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Tree Insects: How to Identify and Eliminate Six of the Deadliest

Spiders, swallowtail butterflies, praying mantises, and honeybees are some of the most beneficial bugs for our backyards. But other tree insects contribute to major health problems and even death for our trees. Here’s a list of the six deadliest bugs, by category, for trees in our region of the country. We’ve also got tips on how to eliminate each of these nefarious tree insects.

1. Aphids

What they are: Aphids are tiny, pear-shaped, soft-bodied insects. They suck the fluid from your tree’s leaves and cause severe damage. Their bodies can be yellow, brown, green, red or black. Look for two slender, horn-shaped protrusions on the bug’s posterior to be sure. Another telltale sign: your tree’s leaves dripping sap. How to eliminate them: You’ll probably need both cultural and chemical methods to completely get rid of them. Try wiping or spraying affected leaves with water mixed with dish soap. Insecticidal sprays are also worth a try, but read the label carefully to apply correctly.

2. Beetles

What they are: Beetles represent a huge portion of the animal kingdom. If all animals were lined up, every fourth one would be a beetle of some kind. They can be identified by their antennae and pair of durable front wings. In the Eastern U.S., some of the worst beetles for trees are the Asian Longhorn, Black Turpentine, Ips, and Bark Beetles. Weevils such as the Pales Weevil, also in the beetle family, are highly destructive. How to eliminate them: Beetles bore into weakened wood, so prevent infestations by keeping your tree healthy. If the buggers are already present, an insecticide can work. However, it must be applied before they burrow into the tree, lay eggs, and let their larvae feast on the roots. Contact the experts at Green Pest Solutions to get rid of an existing infestation properly and safely.

3. Adelgids

What they are: Similar to aphids, adelgids are small, wingless insects that love to suck the sap from trees. In our region, the Balsam Woolly and Hemlock Woolly adelgids are deadly to fir, hemlock and spruce. Both are invasive species with no natural predators. They live within white, cottony sacs along infested branches. How to eliminate them: As with aphids, you can spray affected needles and branches with a solution of water and dish soap. Try an insecticidal spray if you can time it right. They work best when the nymphs have just hatched and are crawling (usually around March). For more rigorous and thorough treatments such as soil drenches, soil injections and trunk injections of insecticide, contact a reputable exterminator.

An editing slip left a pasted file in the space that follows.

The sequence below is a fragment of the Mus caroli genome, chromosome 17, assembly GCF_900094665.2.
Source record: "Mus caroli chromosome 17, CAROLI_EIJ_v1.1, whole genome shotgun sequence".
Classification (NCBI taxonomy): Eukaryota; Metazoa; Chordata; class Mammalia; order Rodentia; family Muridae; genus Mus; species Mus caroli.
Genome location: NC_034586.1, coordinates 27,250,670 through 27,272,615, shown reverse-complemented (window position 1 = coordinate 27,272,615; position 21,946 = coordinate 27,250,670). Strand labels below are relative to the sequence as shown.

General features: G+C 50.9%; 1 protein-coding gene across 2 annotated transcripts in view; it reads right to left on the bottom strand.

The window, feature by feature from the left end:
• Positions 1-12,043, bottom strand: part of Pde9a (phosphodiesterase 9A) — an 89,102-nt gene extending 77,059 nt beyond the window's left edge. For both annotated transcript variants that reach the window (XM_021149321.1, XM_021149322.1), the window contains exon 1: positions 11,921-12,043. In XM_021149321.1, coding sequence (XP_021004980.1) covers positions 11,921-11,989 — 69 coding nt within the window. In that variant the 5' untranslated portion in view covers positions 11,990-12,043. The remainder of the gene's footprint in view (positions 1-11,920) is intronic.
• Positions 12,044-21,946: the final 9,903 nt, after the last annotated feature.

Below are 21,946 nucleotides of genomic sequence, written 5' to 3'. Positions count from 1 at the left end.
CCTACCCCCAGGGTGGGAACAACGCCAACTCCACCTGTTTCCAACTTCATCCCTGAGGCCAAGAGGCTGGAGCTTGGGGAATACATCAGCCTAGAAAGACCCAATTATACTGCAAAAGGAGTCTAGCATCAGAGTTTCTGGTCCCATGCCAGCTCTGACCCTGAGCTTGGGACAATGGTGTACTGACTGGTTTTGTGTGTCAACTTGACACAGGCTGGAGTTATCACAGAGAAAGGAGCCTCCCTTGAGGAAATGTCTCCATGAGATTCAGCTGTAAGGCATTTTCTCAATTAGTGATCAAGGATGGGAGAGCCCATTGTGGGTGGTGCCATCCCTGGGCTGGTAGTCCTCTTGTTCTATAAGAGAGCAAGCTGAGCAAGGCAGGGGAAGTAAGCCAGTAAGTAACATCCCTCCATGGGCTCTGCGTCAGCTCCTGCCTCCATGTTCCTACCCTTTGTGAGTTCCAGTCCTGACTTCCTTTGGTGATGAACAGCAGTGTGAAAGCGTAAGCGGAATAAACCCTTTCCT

4. Moths and Moth Larvae (Caterpillars)

What they are: Certainly not all caterpillars and moths are deadly for trees in our area. Some are lovely, harmless, and deserve protection. But the Eastern Tent caterpillar, and Gypsy, Codling, and Nantucket Pine Tip moths pose a real threat, especially when their populations soar. They feed on leaves and can leave trees totally defoliated. How to eliminate them: Hand-pick and crush offending caterpillars. Remove egg masses, such as those made by tent caterpillars, and drop into soapy water. Identify affected foliage and apply bacillus thuringiensis, a chemical that kills only caterpillars. Finally, invite birds, a natural predator of caterpillars and moths natural predator, to your yard.

5. Borer

What they are: Wood-boring insects such as the Eastern Pineshoot, Emerald Ash, and Shade Tree borers will drill holes into your trees, chew the insides, and let their babies dine on the living tissue. They belong to several categories of insect (Emerald Ash is a beetle, for example) and are best identified by the tiny holes they leave in trunks, bark and branches. How to eliminate them: Keep your trees healthy so they are less vulnerable to attack. If adults are already present, and it seems possible to isolate them and prune a branch without removing the entire tree, do so. Systemic insecticides are also an option, but usually to prevent recurrence. For best results, contact a professional pest service company such as Green Pest Solutions to discuss treatment options for your borer problem.

6. Scale insects

What they are: Scale insects comprise thousands of species of odd-shaped, immobile insects that resemble tiny shells or waxy bumps. They feed on sap from the tree’s vascular system. Because of their size and permanent attachment to the plant that they parasitize, they can go unnoticed until they have inflicted serious damage. How to eliminate them: Use a dull knife or old toothbrush to scrape off small infestations. Prune off more heavily affected branches and twigs. You also can try spraying a horticultural oil product on trees with large populations of these insects, but you have to time the treatment to coincide with egg hatching (usually around May).

Call Green Pest Solutions to Eliminate Deadly Tree Insects

If you suspect an infestation with one of these dangerous tree insects, contact Green Pest Solutions right away. Our staff has more than 100 years combined experience. Our pest specialists and technicians have years of experience in the pest control industry. We would be happy to help come up with a solution and treatment program that is right for you and your trees’  needs. Call our team at Green Pest Solutions today at 855-312-7157.

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